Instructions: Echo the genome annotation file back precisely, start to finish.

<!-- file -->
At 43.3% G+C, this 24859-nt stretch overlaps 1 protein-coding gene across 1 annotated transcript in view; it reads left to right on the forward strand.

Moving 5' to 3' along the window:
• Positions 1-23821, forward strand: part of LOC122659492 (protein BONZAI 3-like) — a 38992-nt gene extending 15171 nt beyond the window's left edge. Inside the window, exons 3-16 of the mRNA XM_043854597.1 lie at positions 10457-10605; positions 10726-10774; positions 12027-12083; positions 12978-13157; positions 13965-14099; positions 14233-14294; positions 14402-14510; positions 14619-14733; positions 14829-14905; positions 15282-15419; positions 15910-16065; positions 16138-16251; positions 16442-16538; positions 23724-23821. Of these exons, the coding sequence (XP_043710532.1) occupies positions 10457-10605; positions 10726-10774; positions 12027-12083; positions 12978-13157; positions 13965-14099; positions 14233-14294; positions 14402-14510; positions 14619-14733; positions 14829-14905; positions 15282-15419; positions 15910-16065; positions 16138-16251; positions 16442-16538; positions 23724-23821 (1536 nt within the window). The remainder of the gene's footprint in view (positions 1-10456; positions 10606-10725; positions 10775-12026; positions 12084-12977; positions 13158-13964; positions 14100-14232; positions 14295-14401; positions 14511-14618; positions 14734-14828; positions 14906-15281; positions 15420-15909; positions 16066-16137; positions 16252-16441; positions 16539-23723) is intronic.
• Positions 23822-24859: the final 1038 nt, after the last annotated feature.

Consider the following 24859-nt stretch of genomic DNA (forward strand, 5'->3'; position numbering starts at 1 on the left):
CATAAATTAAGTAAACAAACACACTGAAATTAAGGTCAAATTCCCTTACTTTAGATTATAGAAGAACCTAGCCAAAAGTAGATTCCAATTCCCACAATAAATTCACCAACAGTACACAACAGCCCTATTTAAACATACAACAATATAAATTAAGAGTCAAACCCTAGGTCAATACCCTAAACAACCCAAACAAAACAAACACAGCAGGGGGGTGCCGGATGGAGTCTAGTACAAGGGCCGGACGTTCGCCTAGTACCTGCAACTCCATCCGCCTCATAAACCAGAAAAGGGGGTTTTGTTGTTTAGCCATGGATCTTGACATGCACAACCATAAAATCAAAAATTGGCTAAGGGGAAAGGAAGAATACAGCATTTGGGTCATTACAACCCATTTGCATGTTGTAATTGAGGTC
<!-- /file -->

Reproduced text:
At 43.3% G+C, this 24859-nt stretch overlaps 1 protein-coding gene across 1 annotated transcript in view; it reads left to right on the forward strand.

Moving 5' to 3' along the window:
• Positions 1-23821, forward strand: part of LOC122659492 (protein BONZAI 3-like) — a 38992-nt gene extending 15171 nt beyond the window's left edge. Inside the window, exons 3-16 of the mRNA XM_043854597.1 lie at positions 10457-10605; positions 10726-10774; positions 12027-12083; positions 12978-13157; positions 13965-14099; positions 14233-14294; positions 14402-14510; positions 14619-14733; positions 14829-14905; positions 15282-15419; positions 15910-16065; positions 16138-16251; positions 16442-16538; positions 23724-23821. Of these exons, the coding sequence (XP_043710532.1) occupies positions 10457-10605; positions 10726-10774; positions 12027-12083; positions 12978-13157; positions 13965-14099; positions 14233-14294; positions 14402-14510; positions 14619-14733; positions 14829-14905; positions 15282-15419; positions 15910-16065; positions 16138-16251; positions 16442-16538; positions 23724-23821 (1536 nt within the window). The remainder of the gene's footprint in view (positions 1-10456; positions 10606-10725; positions 10775-12026; positions 12084-12977; positions 13158-13964; positions 14100-14232; positions 14295-14401; positions 14511-14618; positions 14734-14828; positions 14906-15281; positions 15420-15909; positions 16066-16137; positions 16252-16441; positions 16539-23723) is intronic.
• Positions 23822-24859: the final 1038 nt, after the last annotated feature.

Consider the following 24859-nt stretch of genomic DNA (forward strand, 5'->3'; position numbering starts at 1 on the left):
CATAAATTAAGTAAACAAACACACTGAAATTAAGGTCAAATTCCCTTACTTTAGATTATAGAAGAACCTAGCCAAAAGTAGATTCCAATTCCCACAATAAATTCACCAACAGTACACAACAGCCCTATTTAAACATACAACAATATAAATTAAGAGTCAAACCCTAGGTCAATACCCTAAACAACCCAAACAAAACAAACACAGCAGGGGGGTGCCGGATGGAGTCTAGTACAAGGGCCGGACGTTCGCCTAGTACCTGCAACTCCATCCGCCTCATAAACCAGAAAAGGGGGTTTTGTTGTTTAGCCATGGATCTTGACATGCACAACCATAAAATCAAAAATTGGCTAAGGGGAAAGGAAGAATACAGCATTTGGGTCATTACAACCCATTTGCATGTTGTAATTGAGGTC